People of Color in Publishing Looks to Spark Change Across the Industry
With the Wellesley attitude of “if there’s something you want to do, you can do it,” Patrice Caldwell ’15 worked her way into the world of publishing after graduating from Wellesley with a degree in political science. She got her first job as an editorial assistant at Scholastic, where two out of her three bosses were graduates of women’s colleges. “They loved that about my application,” she said, laughing.
Caldwell saw right away that the industry as a whole was overwhelmingly white—79 percent, according to a 2016 Lee & Low study. As the daughter of a community organizer, activism runs in Caldwell’s blood. The Black Lives Matter movement was making headlines while Caldwell was at Wellesley, and she took part in conversations with the administration and student protests. It was only natural that, a few years later, she recognized that she needed to find a way to spark change in the publishing industry.
The first step? Connect people of color across the industry. “In August of 2016, I added people of color in publishing I knew to a Facebook group,” said Caldwell.
The group grew into People of Color in Publishing, an organization that “seek[s] to create a safe and inclusive space celebrating and promoting diversity,” according to its website, and to “advocate and foster career development and advancement of people of color (including Native/Indigenous) professionals’ and writers’ work.”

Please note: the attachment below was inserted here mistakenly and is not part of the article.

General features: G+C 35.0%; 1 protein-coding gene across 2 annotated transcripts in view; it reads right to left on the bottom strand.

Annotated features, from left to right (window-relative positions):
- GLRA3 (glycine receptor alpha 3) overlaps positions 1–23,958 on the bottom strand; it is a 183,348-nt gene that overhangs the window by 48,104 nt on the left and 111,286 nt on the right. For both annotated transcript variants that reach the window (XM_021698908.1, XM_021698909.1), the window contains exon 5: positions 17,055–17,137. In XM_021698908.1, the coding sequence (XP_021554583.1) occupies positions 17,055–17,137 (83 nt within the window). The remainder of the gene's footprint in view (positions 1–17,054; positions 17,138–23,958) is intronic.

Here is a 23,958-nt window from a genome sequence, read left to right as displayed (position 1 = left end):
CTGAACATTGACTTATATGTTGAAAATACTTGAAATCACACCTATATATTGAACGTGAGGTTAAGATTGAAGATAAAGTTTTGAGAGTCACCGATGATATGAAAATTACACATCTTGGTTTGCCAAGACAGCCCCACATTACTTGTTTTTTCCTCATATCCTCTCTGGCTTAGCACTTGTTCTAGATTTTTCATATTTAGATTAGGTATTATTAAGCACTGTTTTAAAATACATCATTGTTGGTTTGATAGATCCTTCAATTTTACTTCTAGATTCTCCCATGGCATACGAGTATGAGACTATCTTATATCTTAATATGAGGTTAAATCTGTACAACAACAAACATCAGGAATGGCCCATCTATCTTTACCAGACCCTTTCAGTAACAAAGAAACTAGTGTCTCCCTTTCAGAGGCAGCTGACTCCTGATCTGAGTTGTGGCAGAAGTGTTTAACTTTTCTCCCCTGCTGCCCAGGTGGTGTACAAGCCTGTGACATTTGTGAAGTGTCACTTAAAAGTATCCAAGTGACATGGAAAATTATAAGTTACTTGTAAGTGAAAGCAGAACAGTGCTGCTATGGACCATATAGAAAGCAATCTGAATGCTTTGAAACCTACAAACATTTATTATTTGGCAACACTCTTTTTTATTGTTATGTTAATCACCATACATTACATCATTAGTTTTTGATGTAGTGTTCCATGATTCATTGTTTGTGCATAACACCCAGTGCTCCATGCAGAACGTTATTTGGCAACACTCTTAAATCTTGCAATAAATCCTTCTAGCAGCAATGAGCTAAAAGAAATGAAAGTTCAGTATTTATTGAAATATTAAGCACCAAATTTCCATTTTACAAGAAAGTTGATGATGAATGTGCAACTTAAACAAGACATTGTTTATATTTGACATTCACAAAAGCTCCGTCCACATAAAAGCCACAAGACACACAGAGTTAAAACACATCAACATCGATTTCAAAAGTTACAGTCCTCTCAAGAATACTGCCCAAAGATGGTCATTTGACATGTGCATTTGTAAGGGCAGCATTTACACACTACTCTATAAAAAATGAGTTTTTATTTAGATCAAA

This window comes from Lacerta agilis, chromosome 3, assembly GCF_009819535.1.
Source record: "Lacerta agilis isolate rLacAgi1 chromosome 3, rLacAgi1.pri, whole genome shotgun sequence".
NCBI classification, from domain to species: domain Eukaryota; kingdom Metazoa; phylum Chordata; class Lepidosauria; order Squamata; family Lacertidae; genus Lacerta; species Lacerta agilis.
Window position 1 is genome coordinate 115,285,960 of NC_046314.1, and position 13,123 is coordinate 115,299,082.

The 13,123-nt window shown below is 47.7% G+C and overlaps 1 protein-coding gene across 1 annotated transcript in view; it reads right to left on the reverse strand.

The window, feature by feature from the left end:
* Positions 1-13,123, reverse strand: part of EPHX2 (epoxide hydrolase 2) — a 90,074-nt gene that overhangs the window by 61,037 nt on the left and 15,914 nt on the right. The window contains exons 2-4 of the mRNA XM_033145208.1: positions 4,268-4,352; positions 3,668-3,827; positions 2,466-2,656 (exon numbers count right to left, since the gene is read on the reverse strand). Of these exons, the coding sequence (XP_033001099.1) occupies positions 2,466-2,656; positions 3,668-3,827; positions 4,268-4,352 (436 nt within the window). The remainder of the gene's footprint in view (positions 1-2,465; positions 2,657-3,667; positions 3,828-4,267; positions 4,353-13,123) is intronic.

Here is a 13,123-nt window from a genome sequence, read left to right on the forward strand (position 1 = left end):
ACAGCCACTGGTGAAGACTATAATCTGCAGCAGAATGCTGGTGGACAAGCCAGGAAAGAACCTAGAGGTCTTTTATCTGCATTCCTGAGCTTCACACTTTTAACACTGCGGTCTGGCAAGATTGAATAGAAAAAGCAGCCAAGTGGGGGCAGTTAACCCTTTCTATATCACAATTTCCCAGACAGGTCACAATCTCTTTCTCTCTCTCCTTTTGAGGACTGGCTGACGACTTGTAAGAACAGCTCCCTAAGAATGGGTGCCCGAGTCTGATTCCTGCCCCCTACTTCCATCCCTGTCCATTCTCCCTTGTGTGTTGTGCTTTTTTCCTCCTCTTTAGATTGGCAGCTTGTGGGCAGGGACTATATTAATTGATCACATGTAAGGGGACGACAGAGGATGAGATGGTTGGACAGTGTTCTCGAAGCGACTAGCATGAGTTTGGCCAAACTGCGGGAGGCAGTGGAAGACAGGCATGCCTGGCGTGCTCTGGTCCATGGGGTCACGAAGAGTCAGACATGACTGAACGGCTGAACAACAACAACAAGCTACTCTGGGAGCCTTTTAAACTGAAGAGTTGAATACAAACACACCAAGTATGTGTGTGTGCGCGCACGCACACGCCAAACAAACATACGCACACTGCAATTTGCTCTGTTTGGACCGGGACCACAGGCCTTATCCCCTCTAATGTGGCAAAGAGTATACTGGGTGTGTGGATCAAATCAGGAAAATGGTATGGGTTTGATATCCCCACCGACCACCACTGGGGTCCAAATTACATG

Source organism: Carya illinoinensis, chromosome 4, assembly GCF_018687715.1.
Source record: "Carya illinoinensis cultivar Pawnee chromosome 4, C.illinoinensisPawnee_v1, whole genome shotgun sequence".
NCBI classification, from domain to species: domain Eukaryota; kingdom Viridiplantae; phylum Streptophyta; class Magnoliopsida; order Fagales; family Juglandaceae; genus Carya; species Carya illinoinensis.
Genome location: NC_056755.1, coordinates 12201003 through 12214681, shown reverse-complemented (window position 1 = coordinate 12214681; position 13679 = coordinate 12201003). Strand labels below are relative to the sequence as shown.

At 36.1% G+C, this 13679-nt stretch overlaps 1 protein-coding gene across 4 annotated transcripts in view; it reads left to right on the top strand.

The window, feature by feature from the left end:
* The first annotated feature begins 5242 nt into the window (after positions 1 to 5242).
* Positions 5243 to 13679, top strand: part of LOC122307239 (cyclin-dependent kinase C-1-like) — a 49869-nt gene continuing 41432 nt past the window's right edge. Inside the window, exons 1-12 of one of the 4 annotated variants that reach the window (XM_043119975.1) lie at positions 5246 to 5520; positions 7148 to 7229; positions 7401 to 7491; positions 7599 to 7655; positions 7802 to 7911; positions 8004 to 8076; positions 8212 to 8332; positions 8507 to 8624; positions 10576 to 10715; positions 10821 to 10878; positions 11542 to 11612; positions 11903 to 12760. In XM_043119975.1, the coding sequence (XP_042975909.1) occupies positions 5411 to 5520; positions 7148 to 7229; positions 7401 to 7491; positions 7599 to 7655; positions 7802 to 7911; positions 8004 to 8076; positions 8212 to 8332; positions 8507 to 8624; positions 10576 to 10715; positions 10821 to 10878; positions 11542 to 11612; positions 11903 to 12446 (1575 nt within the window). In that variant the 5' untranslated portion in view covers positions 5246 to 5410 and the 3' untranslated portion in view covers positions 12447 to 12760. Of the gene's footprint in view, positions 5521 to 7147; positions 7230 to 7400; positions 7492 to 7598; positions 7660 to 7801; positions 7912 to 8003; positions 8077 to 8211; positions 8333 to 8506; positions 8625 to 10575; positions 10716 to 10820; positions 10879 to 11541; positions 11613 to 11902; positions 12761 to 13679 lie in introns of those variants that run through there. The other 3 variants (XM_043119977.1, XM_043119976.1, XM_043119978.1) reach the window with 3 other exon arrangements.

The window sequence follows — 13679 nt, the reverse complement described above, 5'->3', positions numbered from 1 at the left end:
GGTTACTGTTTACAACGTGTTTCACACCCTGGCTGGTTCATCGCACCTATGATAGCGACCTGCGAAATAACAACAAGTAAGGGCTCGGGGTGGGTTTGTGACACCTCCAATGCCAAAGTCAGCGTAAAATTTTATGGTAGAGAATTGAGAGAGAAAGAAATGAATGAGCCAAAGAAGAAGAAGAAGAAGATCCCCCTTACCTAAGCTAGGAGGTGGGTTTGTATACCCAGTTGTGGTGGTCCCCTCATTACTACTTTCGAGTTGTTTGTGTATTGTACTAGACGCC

POC in Publishing held its first meeting at Scholastic’s headquarters in New York, and more than 60 people “just casually showed up,” Caldwell said. There were young people just beginning their careers as well as professionals switching roles within the industry.
To date, POC in Publishing has helped more than 40 people get jobs in publishing. Caldwell is proud of that success, but she said it’s just “the first step.” By promoting strong professional development and mentorship programs and creating a regular discussion series to support aspiring publishers as well as midcareer professionals striving to reach senior positions, POC in Publishing wants to make a lasting impact.
“What needs to change,” Caldwell told BuzzFeed earlier this year, “is that publishers, oftentimes white people in publishing, need to stop viewing diversity as a trending thing, as the perfect decor for a story, and begin to do the work themselves. The work to vet submissions and queries—yes, even those by people of color—…and the work to hire and retain POC staff.”
Now a literary agent and author whose anthology A Phoenix First Must Burn is set to be released in March 2020, Caldwell reflects on the importance of finding mentors early on in her career. She knows others haven’t been as lucky. “I wanted to create for others the opportunities, mentorship, and peer support that I had,” Caldwell told Bustle last year. “I think mentorship from senior and executive-level professionals is important, but so is knowing people who are at your level and just above your level.” Caldwell counts among her mentors Susan Meyer, professor of English at Wellesley, and Tracey Cameron, assistant dean of intercultural education and director of Harambee House.
“Wellesley teaches the idea of sending the elevator back down,” Caldwell said. “It shouldn’t be as hard for everyone.”
Photo: Patrice Caldwell ’15 welcomes guests at the POC in Publishing official launch party in 2017.
With reporting by Macy Lipkin ’23